Handwriting expert report is not admissible.As my handwriting was examined by the expert It is important to note that expert is not in possession of any signatures and handwriting of person’s he was required to examine,Expert examined handwriting through photocopies, Would a document examiner worth his or her salt settle for the examination of photocopies?  I would say not.  An analogy I frequently use is the difference between a dried leaf and a living leaf.  Much of what can be found in a living leaf, has long disappeared in a dead leaf.So much of the story of the writing is lost in a photocopy and the further along the generation of copy, the more is lost.  So often I am asked to examine documents which are  photocopies with such poor writing specimens, that it is not viable to examine the writing.   I generally insist on examining original documents with original writing on it as one of the main features of the writing which needs to be examined closely is the line quality which provides a great deal of information.  Such information includes, the pen pressure, how the pen moved along the paper, possible physical, mental and age related features, pen pressure on the paper and the ink quality.  All those features are lost in photocopies.In a photocopy, any tell tale marks of tracing, erasure, indentations and other methods or signs of forgery, are lost.  Where there are breaks in a line of writing, in a photocopy, was it as a result of the printing process?  Or forgery? Or physical, mental or age related conditions?photocopies tend to shrink the size of the original writing and printing and measurements of letters can therefore not reveal potential similarities and or differences.To examine Ahmad Aziz handwriting with Louise McDonald Midwife expert must have original handwriting of Louise McDonald Midwif.According to law evidence submitted by police and AG is tottaly inadmissible and time barred.Handwriting expert opinion may not take place of evidence because in the case of forgery only direct evidence is acceptable.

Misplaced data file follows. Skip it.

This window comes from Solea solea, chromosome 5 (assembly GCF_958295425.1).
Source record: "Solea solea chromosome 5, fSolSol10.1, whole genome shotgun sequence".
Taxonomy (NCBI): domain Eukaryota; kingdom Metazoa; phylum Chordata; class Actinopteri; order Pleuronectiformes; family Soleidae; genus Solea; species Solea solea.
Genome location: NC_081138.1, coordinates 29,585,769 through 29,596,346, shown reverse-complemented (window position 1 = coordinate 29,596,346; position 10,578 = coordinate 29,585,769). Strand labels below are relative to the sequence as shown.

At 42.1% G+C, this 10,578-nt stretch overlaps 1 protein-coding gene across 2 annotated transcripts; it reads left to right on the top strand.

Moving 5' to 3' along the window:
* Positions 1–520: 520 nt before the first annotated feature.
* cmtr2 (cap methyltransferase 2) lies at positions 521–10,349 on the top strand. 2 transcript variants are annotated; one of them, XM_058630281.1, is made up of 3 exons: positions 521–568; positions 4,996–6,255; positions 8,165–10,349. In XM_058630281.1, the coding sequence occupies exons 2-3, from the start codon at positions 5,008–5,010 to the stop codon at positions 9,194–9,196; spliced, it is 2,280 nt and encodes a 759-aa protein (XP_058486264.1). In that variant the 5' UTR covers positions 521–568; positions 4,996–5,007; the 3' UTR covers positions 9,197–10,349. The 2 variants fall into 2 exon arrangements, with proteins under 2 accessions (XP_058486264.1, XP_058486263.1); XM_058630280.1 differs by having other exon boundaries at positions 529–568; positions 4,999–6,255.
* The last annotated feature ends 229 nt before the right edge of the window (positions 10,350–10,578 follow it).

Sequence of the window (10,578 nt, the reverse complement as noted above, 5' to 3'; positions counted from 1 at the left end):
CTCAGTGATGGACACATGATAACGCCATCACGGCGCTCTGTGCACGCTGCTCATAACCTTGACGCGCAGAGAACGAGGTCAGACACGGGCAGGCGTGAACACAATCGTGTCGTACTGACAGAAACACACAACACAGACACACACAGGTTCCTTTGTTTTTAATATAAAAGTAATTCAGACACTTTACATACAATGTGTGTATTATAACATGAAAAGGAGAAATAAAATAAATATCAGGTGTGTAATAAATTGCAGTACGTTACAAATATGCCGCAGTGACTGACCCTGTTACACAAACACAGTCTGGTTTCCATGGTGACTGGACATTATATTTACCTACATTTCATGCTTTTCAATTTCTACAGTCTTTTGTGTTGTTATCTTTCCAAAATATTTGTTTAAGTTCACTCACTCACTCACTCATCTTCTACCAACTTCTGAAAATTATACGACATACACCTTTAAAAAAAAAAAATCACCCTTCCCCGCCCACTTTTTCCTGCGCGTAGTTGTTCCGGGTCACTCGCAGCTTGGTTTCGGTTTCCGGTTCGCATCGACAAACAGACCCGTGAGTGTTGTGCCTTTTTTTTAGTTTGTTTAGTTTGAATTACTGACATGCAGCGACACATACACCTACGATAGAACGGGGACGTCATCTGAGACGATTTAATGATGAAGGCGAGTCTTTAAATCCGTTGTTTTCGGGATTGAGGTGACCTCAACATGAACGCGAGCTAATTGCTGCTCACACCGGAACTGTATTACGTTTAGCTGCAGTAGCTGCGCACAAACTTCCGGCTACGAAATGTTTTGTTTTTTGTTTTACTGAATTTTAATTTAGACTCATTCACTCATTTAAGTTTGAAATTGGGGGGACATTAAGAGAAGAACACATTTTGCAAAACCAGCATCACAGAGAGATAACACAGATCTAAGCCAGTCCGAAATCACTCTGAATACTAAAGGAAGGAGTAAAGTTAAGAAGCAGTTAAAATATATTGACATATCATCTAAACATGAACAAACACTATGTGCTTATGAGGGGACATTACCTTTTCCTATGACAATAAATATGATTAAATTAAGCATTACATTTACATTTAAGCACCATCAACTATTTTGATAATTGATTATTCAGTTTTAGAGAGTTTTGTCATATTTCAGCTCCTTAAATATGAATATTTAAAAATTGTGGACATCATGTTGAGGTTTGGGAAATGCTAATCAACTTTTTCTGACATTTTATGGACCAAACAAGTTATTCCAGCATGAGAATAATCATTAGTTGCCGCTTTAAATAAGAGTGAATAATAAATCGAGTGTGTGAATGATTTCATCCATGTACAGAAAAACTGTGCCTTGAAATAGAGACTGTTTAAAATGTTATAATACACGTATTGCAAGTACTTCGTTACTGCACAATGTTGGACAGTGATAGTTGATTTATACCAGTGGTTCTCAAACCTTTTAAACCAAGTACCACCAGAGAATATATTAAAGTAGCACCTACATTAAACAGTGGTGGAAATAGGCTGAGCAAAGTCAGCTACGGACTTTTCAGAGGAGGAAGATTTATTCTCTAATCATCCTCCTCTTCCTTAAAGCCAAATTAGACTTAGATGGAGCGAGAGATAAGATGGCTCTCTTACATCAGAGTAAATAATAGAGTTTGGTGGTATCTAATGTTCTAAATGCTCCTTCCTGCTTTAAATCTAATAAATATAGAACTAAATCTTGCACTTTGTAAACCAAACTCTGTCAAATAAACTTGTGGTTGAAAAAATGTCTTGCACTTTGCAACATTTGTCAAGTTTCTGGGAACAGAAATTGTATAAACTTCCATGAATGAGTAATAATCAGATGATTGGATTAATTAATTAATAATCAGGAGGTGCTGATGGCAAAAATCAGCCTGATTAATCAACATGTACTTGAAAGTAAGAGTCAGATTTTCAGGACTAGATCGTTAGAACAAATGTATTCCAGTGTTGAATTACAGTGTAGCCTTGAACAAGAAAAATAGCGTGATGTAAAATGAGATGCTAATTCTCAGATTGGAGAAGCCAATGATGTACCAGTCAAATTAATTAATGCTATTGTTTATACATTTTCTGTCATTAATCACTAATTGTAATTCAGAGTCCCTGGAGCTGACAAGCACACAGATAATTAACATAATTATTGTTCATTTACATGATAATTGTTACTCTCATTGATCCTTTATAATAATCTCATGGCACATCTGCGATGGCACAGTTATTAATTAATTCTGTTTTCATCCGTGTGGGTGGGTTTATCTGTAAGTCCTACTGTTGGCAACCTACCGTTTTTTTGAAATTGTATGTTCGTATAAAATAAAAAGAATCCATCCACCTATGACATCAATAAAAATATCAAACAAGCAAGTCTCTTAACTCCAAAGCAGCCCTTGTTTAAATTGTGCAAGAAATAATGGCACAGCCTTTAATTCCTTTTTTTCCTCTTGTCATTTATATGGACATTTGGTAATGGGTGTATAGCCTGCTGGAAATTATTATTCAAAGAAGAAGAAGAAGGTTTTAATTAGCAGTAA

According to European Network of Forensic Science Institutes Best Practice Manual for the Forensic Examination of Handwriting Whether the handwriting is original or in the form of a copy document. If possible and practicable examine the original documents. [ 9.7 of this procedure before continuing].Examination of copy documents9.7.1 Copy documents (such as photocopies, faxes, microfiche copies) do not contain all of the detail present in the original documents, and the quality of copy documents varies from item to item. If an examination and comparison is to be made using copy documents, the following observations must be made:1.Determine the clarity of the copy document. Is the handwriting sufficiently detailed for comparison purposes?2.Comment in the notes on the fact that copy documents have been examined3.There must be a disclaimer that the examination is commenting only on the handwriting and is not commenting on the authenticity of the document.4.There must be comment within the notes that the results of any examination may be limited due to the fact that copy documents have been examined.If the clarity of the copy document is poor, then comment should be made to this effect, and no significance should be attributed to any comparison made.